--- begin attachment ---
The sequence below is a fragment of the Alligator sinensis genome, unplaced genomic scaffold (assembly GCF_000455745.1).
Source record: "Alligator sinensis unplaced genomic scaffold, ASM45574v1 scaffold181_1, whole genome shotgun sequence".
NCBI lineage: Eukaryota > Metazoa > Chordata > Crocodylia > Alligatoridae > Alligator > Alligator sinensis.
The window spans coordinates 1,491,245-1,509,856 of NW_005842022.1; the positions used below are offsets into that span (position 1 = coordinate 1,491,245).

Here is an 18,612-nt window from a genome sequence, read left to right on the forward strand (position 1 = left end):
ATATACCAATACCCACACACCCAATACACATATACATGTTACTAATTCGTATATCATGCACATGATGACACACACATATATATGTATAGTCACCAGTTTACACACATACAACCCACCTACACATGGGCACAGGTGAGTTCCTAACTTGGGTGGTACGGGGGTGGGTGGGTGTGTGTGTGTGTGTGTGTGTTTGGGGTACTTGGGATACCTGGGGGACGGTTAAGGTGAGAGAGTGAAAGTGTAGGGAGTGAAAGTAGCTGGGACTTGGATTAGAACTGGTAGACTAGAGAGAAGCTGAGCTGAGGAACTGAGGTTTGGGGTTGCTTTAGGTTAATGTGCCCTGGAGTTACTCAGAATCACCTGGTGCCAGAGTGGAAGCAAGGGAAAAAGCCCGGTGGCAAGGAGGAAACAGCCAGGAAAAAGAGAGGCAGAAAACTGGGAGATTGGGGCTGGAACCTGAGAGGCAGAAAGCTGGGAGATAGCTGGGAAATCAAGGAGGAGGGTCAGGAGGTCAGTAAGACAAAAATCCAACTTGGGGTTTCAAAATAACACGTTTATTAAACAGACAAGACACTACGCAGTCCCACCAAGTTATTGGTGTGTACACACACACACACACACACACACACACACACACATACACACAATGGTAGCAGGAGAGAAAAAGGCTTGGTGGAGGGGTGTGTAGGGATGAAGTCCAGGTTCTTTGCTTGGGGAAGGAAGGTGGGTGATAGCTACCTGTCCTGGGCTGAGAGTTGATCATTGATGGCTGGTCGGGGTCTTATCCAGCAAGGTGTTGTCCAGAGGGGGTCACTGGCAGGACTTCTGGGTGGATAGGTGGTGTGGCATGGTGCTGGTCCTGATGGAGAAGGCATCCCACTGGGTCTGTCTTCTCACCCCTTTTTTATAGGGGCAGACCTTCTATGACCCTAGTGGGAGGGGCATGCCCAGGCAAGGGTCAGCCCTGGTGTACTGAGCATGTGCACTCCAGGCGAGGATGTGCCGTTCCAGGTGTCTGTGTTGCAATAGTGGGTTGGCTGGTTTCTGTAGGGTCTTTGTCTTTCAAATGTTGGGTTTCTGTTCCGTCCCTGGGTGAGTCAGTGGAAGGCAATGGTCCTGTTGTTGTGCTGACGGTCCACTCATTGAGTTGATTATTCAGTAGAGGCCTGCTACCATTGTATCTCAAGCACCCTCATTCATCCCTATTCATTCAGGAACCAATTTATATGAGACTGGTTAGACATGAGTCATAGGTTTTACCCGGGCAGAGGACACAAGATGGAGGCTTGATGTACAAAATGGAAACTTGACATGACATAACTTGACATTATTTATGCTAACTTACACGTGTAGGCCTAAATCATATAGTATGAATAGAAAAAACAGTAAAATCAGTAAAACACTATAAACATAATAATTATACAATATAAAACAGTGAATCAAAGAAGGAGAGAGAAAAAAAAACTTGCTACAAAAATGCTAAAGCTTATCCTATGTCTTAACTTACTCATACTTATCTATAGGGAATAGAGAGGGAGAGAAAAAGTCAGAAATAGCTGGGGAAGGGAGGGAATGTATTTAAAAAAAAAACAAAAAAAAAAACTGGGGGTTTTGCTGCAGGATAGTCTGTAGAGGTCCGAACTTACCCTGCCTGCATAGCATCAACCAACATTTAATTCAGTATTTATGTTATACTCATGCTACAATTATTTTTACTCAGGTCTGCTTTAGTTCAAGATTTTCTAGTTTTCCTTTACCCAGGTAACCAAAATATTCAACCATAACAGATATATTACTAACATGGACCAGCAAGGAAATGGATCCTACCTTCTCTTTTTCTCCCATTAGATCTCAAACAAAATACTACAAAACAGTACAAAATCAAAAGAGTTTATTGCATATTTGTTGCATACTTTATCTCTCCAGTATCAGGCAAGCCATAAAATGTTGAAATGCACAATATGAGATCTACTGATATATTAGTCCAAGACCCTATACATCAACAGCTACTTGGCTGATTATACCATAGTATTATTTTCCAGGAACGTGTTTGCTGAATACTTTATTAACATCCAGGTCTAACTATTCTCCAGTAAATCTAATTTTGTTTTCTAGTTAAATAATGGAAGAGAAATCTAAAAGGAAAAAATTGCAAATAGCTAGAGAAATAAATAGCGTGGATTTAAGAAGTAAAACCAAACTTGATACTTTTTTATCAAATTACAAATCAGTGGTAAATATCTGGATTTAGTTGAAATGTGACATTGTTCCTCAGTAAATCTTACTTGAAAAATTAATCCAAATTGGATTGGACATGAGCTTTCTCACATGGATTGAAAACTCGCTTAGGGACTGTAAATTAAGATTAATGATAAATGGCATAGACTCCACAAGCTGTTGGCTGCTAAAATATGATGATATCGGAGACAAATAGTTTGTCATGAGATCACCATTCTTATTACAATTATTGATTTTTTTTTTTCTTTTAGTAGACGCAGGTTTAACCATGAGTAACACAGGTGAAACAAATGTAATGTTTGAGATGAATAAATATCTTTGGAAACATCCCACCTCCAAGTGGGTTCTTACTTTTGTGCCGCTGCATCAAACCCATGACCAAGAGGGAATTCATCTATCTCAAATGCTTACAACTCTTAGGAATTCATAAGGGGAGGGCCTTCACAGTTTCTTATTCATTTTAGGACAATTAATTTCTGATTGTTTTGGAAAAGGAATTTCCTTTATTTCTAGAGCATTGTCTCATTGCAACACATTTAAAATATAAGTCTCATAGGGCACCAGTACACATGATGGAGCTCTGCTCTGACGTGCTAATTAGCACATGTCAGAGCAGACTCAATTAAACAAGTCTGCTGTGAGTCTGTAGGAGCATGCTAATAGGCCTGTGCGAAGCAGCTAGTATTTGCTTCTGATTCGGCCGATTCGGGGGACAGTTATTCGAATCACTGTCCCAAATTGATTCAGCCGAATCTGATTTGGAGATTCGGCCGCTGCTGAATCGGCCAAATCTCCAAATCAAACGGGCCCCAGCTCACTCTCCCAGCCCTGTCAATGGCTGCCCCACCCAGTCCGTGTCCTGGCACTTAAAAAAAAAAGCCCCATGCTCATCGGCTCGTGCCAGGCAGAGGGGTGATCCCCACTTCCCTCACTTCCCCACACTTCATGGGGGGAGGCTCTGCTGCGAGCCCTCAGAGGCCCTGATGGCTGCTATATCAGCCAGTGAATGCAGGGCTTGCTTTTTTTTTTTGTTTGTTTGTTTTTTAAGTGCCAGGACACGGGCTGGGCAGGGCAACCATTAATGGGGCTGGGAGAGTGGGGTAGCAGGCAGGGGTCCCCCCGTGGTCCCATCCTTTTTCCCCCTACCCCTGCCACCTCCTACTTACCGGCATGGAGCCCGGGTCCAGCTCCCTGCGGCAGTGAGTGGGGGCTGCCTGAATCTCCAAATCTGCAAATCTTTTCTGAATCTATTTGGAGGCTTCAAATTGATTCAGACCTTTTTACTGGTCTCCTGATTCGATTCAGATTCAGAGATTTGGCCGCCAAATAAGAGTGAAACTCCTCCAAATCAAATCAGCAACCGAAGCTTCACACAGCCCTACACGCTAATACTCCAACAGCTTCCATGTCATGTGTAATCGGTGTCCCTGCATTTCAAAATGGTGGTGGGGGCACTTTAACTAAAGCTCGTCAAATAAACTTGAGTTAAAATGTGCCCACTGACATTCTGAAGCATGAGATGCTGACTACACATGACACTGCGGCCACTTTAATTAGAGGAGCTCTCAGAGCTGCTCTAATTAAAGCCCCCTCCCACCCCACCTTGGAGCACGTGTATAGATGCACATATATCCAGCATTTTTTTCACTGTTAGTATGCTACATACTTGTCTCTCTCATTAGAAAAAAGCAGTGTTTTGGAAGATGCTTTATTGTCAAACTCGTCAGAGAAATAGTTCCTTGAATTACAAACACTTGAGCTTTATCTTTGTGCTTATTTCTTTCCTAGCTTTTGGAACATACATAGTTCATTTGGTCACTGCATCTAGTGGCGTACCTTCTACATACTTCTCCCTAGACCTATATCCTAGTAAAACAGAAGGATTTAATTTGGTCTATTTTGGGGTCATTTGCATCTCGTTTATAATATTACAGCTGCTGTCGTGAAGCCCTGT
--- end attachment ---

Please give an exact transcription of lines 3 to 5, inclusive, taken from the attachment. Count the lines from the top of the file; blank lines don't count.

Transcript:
NCBI lineage: Eukaryota > Metazoa > Chordata > Crocodylia > Alligatoridae > Alligator > Alligator sinensis.
The window spans coordinates 1,491,245-1,509,856 of NW_005842022.1; the positions used below are offsets into that span (position 1 = coordinate 1,491,245).

Here is an 18,612-nt window from a genome sequence, read left to right on the forward strand (position 1 = left end):